Wednesday, January 30, 2013

Thoughts on Discipline

When I was filling out my home study questionnaire, I had to answer some questions about discipline practices in parenting. I've always had some vague thoughts about this, but for this questionnaire I had to flesh them out a bit. I'll admit right now that I am probably the least qualified person in the world to give advice on this topic (considering I have no experience as a parent yet), so these are just my thoughts on the subject and things I want to try to incorporate into my parenting.

I have to start with my thoughts on “discipline” as it is used most commonly, and I promise I'll step off of my soap box after this paragraph. Let's face it, “discipline” usually means “punishment.” While I know this perspective isn't shared by all parents, it's all too common. Discipline comes out of the word Disciple, meaning someone who follows a person or a set of ideals fully. If you want to discipline your child, you shouldn't focus on the punishment, but how to get them to understand the set if ideals you want them to follow. Punishment is only a small part of the discipline equation, and it shouldn't be overused.

Stepping down now.

When I thought about disciplining children the other day, one of my oldest pet peeves came to mind: I always hate when people consistently give instruction without explaining any of their reasons for giving the instruction. In a business, you should all be working toward the same goals, so why not get your goals in line before giving the instructions? In a family, you should all be working to keep a household running and helping the kids to learn and grow as they should, so why not follow the same principals here?

This is probably where most parents start, but what about those times where you've had this talk 3 times already, and they still break the rules? This is where most parenting styles diverge. Many will follow some of the more proven methods, like spanking or grounding. Others will yell a bit. My preference? Make it a teaching moment.

What I mean is that spankings don't necessarily make a kid think twice before stealing, and sending them to their room doesn't necessarily make them stop lying. Parents do these things because kids don't like them, and we hope that the negative experience of the punishment will connect with that thing they did in their memory. And I'm not saying there shouldn't be a punishment, but if you picked a punishment that naturally arises from the crime, wouldn't that make the punishment more meaningful?

One great example I turn to came from a scene TV show, although I'm sure they weren't the first to try it. When the kid abused the privacy of their room, do you know what the parents did? They took her bedroom door. It sent a very direct message that “we provided you with this privacy out of kindness. You don't need it, and if you use it improperly, it gets taken away.” There's also been a story going viral on Facebook about a mother's 18 rules for her 13-year-old's new iPhone, where the rules clearly state that the phone is owned by the parents and can be taken back at any time if it isn't used responsibly.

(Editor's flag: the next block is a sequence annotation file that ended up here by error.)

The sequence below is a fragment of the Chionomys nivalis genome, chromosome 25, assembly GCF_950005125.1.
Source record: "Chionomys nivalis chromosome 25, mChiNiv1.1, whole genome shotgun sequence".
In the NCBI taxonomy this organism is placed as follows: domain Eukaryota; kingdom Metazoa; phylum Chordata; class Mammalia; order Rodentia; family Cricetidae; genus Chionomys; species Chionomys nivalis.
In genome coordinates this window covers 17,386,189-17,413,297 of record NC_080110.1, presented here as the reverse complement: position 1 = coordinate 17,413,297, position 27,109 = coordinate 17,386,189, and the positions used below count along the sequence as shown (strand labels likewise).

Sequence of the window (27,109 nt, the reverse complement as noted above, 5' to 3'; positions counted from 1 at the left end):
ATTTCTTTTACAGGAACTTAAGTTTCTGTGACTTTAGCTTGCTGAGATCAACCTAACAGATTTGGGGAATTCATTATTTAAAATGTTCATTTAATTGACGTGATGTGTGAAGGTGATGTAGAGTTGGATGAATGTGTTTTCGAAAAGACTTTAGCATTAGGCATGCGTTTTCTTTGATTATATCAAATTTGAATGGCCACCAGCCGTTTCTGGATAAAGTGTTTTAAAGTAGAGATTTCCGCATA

These got me thinking about other “relevant” punishments. What if the kid steals? Maybe the parents could “steal” toys from the kid to show how it hurts when you're stolen from. What if the kid won't tell you the truth? Maybe he parents could stop sharing unnecessary information with them, so they know what it feels like when they're not trusted. What if they never finish their healthy dinner before going for dessert? Maybe the parents could let them engorge themselves on sweets and feel the stomachache that comes along with it (I know this works for me every December).

Point being, I can clearly remember the things I did as a kid that weren't corrected when I was spanked or grounded, and as I grew up I pinpointed the reason they didn't work: I knew what I was being punished for, but I never saw the natural consequences. My goal is to find a way to help my kids learn from their experiences, just like I try to learn from mine.

Now, all that's left is the big question of parenting: will it work with my kids? I guess we'll see!

Always moving forward,


Monday, January 21, 2013

Hope Springs

In recent years, I have found one of my distinct spiritual gifts.  It's hope.  I always knew I was an optimist, but until a few years ago I never saw it as a spiritual gift.  Probably because I always thought spiritual gifts were something more supernatural than this, like speaking in tongues, prophesying, or healing the sick.  I thought my optimism was just part of my personality, and that was all there was to it.

What started to change my mind about this was my first full time job.  I had always seen myself as either a business owner or an eight-to-fiver, so moving from college and part-time work into the 8-5 scene felt perfectly normal.  I enjoyed the new challenge of learning the industry, and I felt like I was part of a group: The Breadwinners.